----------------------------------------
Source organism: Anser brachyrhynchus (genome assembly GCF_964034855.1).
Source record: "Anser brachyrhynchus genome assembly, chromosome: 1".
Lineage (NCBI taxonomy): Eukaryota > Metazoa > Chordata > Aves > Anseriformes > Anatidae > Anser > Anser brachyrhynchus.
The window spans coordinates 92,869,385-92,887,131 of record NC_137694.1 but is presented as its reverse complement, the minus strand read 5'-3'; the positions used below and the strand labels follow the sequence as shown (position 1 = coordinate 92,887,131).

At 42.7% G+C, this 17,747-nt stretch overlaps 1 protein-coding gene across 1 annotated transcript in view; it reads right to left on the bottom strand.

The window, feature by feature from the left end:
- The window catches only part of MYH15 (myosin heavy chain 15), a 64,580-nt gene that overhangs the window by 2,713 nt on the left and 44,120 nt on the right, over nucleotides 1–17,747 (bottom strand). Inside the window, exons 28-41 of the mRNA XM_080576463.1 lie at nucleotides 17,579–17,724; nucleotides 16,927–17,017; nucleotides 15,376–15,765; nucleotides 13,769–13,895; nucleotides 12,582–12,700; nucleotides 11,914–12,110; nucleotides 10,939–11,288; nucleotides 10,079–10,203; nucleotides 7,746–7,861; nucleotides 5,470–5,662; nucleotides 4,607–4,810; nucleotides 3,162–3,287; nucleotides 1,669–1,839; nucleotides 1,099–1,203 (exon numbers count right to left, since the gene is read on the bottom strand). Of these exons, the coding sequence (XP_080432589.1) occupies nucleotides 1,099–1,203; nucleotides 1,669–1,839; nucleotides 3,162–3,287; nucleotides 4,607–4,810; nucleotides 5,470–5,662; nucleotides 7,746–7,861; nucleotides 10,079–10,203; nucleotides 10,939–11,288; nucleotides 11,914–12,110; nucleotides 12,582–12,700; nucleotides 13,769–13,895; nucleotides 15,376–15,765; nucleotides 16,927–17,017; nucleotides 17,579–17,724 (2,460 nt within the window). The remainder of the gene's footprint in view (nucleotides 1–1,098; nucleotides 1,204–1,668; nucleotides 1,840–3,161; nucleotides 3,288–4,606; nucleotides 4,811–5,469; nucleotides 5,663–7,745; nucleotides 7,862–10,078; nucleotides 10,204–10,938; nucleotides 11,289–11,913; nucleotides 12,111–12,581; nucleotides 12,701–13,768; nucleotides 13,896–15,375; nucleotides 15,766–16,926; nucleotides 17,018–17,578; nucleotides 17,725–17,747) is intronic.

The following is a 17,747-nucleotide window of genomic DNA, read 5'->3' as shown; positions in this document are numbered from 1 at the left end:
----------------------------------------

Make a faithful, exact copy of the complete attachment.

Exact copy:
Source organism: Anser brachyrhynchus (genome assembly GCF_964034855.1).
Source record: "Anser brachyrhynchus genome assembly, chromosome: 1".
Lineage (NCBI taxonomy): Eukaryota > Metazoa > Chordata > Aves > Anseriformes > Anatidae > Anser > Anser brachyrhynchus.
The window spans coordinates 92,869,385-92,887,131 of record NC_137694.1 but is presented as its reverse complement, the minus strand read 5'-3'; the positions used below and the strand labels follow the sequence as shown (position 1 = coordinate 92,887,131).

At 42.7% G+C, this 17,747-nt stretch overlaps 1 protein-coding gene across 1 annotated transcript in view; it reads right to left on the bottom strand.

The window, feature by feature from the left end:
- The window catches only part of MYH15 (myosin heavy chain 15), a 64,580-nt gene that overhangs the window by 2,713 nt on the left and 44,120 nt on the right, over nucleotides 1–17,747 (bottom strand). Inside the window, exons 28-41 of the mRNA XM_080576463.1 lie at nucleotides 17,579–17,724; nucleotides 16,927–17,017; nucleotides 15,376–15,765; nucleotides 13,769–13,895; nucleotides 12,582–12,700; nucleotides 11,914–12,110; nucleotides 10,939–11,288; nucleotides 10,079–10,203; nucleotides 7,746–7,861; nucleotides 5,470–5,662; nucleotides 4,607–4,810; nucleotides 3,162–3,287; nucleotides 1,669–1,839; nucleotides 1,099–1,203 (exon numbers count right to left, since the gene is read on the bottom strand). Of these exons, the coding sequence (XP_080432589.1) occupies nucleotides 1,099–1,203; nucleotides 1,669–1,839; nucleotides 3,162–3,287; nucleotides 4,607–4,810; nucleotides 5,470–5,662; nucleotides 7,746–7,861; nucleotides 10,079–10,203; nucleotides 10,939–11,288; nucleotides 11,914–12,110; nucleotides 12,582–12,700; nucleotides 13,769–13,895; nucleotides 15,376–15,765; nucleotides 16,927–17,017; nucleotides 17,579–17,724 (2,460 nt within the window). The remainder of the gene's footprint in view (nucleotides 1–1,098; nucleotides 1,204–1,668; nucleotides 1,840–3,161; nucleotides 3,288–4,606; nucleotides 4,811–5,469; nucleotides 5,663–7,745; nucleotides 7,862–10,078; nucleotides 10,204–10,938; nucleotides 11,289–11,913; nucleotides 12,111–12,581; nucleotides 12,701–13,768; nucleotides 13,896–15,375; nucleotides 15,766–16,926; nucleotides 17,018–17,578; nucleotides 17,725–17,747) is intronic.

The following is a 17,747-nucleotide window of genomic DNA, read 5'->3' as shown; positions in this document are numbered from 1 at the left end: